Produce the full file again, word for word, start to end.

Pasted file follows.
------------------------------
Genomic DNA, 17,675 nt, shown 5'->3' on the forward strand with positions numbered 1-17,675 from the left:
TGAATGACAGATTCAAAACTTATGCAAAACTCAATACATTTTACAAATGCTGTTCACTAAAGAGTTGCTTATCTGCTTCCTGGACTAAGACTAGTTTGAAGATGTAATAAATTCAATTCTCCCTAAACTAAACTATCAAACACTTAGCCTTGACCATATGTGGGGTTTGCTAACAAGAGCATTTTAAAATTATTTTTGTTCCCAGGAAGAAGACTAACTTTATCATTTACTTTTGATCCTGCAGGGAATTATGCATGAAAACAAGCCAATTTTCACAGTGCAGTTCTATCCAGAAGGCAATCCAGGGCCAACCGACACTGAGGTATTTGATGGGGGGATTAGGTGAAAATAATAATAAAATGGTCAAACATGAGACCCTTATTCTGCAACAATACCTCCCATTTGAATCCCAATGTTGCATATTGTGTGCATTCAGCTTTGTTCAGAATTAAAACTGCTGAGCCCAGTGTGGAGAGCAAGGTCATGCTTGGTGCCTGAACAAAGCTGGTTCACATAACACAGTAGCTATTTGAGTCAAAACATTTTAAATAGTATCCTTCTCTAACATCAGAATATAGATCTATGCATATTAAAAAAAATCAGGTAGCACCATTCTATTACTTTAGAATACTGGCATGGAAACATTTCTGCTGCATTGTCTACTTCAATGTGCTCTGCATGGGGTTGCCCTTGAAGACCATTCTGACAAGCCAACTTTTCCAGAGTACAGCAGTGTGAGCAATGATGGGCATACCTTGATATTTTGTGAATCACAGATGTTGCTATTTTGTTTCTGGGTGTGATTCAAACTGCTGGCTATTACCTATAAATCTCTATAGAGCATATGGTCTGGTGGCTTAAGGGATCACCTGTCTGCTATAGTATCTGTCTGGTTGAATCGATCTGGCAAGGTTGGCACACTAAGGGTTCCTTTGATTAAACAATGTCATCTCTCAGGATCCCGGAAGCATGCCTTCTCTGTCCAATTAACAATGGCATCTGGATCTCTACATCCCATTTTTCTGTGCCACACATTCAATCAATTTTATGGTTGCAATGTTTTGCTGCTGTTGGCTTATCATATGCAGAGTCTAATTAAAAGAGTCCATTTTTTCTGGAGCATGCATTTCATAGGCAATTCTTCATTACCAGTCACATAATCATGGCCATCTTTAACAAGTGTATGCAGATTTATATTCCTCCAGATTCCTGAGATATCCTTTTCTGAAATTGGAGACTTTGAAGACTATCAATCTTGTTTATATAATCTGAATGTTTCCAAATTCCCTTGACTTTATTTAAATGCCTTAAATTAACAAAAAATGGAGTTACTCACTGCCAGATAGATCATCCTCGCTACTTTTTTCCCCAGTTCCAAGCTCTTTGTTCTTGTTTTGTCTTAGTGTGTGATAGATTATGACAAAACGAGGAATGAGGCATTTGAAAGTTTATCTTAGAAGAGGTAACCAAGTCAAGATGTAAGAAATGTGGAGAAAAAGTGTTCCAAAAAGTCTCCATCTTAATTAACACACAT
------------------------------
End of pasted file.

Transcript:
Genomic DNA, 17,675 nt, shown 5'->3' on the forward strand with positions numbered 1-17,675 from the left:
TGAATGACAGATTCAAAACTTATGCAAAACTCAATACATTTTACAAATGCTGTTCACTAAAGAGTTGCTTATCTGCTTCCTGGACTAAGACTAGTTTGAAGATGTAATAAATTCAATTCTCCCTAAACTAAACTATCAAACACTTAGCCTTGACCATATGTGGGGTTTGCTAACAAGAGCATTTTAAAATTATTTTTGTTCCCAGGAAGAAGACTAACTTTATCATTTACTTTTGATCCTGCAGGGAATTATGCATGAAAACAAGCCAATTTTCACAGTGCAGTTCTATCCAGAAGGCAATCCAGGGCCAACCGACACTGAGGTATTTGATGGGGGGATTAGGTGAAAATAATAATAAAATGGTCAAACATGAGACCCTTATTCTGCAACAATACCTCCCATTTGAATCCCAATGTTGCATATTGTGTGCATTCAGCTTTGTTCAGAATTAAAACTGCTGAGCCCAGTGTGGAGAGCAAGGTCATGCTTGGTGCCTGAACAAAGCTGGTTCACATAACACAGTAGCTATTTGAGTCAAAACATTTTAAATAGTATCCTTCTCTAACATCAGAATATAGATCTATGCATATTAAAAAAAATCAGGTAGCACCATTCTATTACTTTAGAATACTGGCATGGAAACATTTCTGCTGCATTGTCTACTTCAATGTGCTCTGCATGGGGTTGCCCTTGAAGACCATTCTGACAAGCCAACTTTTCCAGAGTACAGCAGTGTGAGCAATGATGGGCATACCTTGATATTTTGTGAATCACAGATGTTGCTATTTTGTTTCTGGGTGTGATTCAAACTGCTGGCTATTACCTATAAATCTCTATAGAGCATATGGTCTGGTGGCTTAAGGGATCACCTGTCTGCTATAGTATCTGTCTGGTTGAATCGATCTGGCAAGGTTGGCACACTAAGGGTTCCTTTGATTAAACAATGTCATCTCTCAGGATCCCGGAAGCATGCCTTCTCTGTCCAATTAACAATGGCATCTGGATCTCTACATCCCATTTTTCTGTGCCACACATTCAATCAATTTTATGGTTGCAATGTTTTGCTGCTGTTGGCTTATCATATGCAGAGTCTAATTAAAAGAGTCCATTTTTTCTGGAGCATGCATTTCATAGGCAATTCTTCATTACCAGTCACATAATCATGGCCATCTTTAACAAGTGTATGCAGATTTATATTCCTCCAGATTCCTGAGATATCCTTTTCTGAAATTGGAGACTTTGAAGACTATCAATCTTGTTTATATAATCTGAATGTTTCCAAATTCCCTTGACTTTATTTAAATGCCTTAAATTAACAAAAAATGGAGTTACTCACTGCCAGATAGATCATCCTCGCTACTTTTTTCCCCAGTTCCAAGCTCTTTGTTCTTGTTTTGTCTTAGTGTGTGATAGATTATGACAAAACGAGGAATGAGGCATTTGAAAGTTTATCTTAGAAGAGGTAACCAAGTCAAGATGTAAGAAATGTGGAGAAAAAGTGTTCCAAAAAGTCTCCATCTTAATTAACACACAT